I get tummy wobbles and go a bit gooey when I see a weather map like the one below. I'm no meteo, but I do know that the more barbed-wire the better: it will snow lots, and in strange places. Like Queensland.
I was also excited because I'd previously organised a leave pass and long weekend with mates.
It was VERY cold when we arrived on Wednesday night, and the snow was crisp, dry and plentiful.
Mauritzio needed a hair drier to get warm - I guess he's more the tropical type.
Next morning (after a generous breaky courtesy of Mau) I headed up the hill to catch up with Scotty#1 and Scotty#2. The weather was too wild to head out of bounds so we stuck inbounds and found good snow. Scotty #2 is a tele-guru and a great inspiration for a tele-hack like me. He also owns a brewery, so well met for me. I can offer little in return. When we got home I skied down to Carmichael Falls. It was puking, but still very beautiful.
On Friday Scotty#1 and I yanked Mauritzio (kicking and screaming) on skins from Heavenly for the long haul to One-Tree. The howling south-easterly made things difficult, but Mau did well for his first time ever ski-touring, and we scored first tracks for the year down One-Tree in pretty primo conditions.
Mau and I had Japaneasy for dinner, and the next morning I awoke to discover that Dinner Plain had been transported to Hokkaido. Blue sky with the driest of snow in all sorts of improbable sculptural shapes. I stayed with Mau for as long as possible before the mountains got the better of me. They wanted to show off their glory and have their way with me, so who was I to resist?
I also needed to sweat.
I whipped out to the summit of Loch, which was still under cloud. The hectic southeasterly had blasted every normally favourable aspect into unsavoury rime. I skied the west gully off Loch which is steep, but which was a bit crusty and hollow (which gave me the creeps).
Last year Moz and I found some favourable north-west glades off Loch that work when the wind has come from Gippsland. They're hard to find, but they're powder goldmines and they didn't let me down. The snow gums were like the snow monsters of Zao, and everything was very Zen-garden, with 300 metres of vert in ankle deep pow. I climbed back up to Machinery to catch a glimpse of Feather: everything with any east was unskiable, but with a decent base, and so I dropped back down into the same Glades of Glory. I then headed over past Orchard and had another line down One-Tree environs and then headed back in-bounds for some more tele practice which led to some very fine Zen-like moments (amongst many more of pain and embarrassment).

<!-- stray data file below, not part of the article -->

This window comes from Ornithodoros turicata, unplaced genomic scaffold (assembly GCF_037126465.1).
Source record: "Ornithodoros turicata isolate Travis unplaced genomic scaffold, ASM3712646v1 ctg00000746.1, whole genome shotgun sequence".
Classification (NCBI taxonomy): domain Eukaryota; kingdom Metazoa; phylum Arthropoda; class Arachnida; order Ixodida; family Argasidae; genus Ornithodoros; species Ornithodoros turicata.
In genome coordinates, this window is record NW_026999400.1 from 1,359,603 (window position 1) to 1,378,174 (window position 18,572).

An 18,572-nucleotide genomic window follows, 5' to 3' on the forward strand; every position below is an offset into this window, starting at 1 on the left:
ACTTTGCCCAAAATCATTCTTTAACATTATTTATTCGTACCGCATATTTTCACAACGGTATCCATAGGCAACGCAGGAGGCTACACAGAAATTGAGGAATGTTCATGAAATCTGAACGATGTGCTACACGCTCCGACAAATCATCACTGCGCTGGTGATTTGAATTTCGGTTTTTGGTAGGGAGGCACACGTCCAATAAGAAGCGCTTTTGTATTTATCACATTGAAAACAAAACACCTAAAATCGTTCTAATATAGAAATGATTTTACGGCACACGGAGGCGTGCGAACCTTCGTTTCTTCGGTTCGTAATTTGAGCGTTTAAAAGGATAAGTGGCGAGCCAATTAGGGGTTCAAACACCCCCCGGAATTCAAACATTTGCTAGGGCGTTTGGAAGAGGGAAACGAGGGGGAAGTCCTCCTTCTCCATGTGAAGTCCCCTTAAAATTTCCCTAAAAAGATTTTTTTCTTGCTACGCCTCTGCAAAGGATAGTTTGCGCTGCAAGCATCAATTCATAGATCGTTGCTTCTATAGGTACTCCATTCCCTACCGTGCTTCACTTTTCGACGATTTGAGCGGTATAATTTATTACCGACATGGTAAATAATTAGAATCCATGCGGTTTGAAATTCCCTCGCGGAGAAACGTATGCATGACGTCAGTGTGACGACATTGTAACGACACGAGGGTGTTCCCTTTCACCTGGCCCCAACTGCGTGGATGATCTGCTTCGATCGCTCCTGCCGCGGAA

Moz and Zoe arrived on Saturday arvo with Jasper, the first time I'd seen him since his birthday a few weeks back. We also had Kate and co around for a head-wetting.
On Sunday I got up at dawn and skied down to Room-With-a-View to watch the sunrise on Feathertop. The wind had died and the morning was certainly the most beautiful I have ever experienced in the Vic Alps. Whilst climbing up to Dead Timber Hill I found the secret spot that I've been searching for on various runs which grants views of the Main Range: whilst long presuming it likely, I'd never actually found the spot. Anyway, I suspect that because the air was so cold, it was a little underwhelming. Kosi seemed very small and very far away. Home via JB.
Later that morning Moz and I hooked up with Charlie for some very fine powder on Women's Downhill. We had three good descents (and climbs) in exceptional snow before Morry ended up with a wardrobe malfunction (Dynafit explosion and skins not sticking because of dry snow). It was just as well because otherwise I would have kept climbing and skiing until my kidneys melted and my legs were beyond salvageable. A Dynafit intervention to save me from myself.
It was encouraging to see lots of lines in the slack country, and we were extremely grateful to everyone who'd spared the best aspects for us.
A great (late) start to the season.
Wobbly camera has placed photos randomly.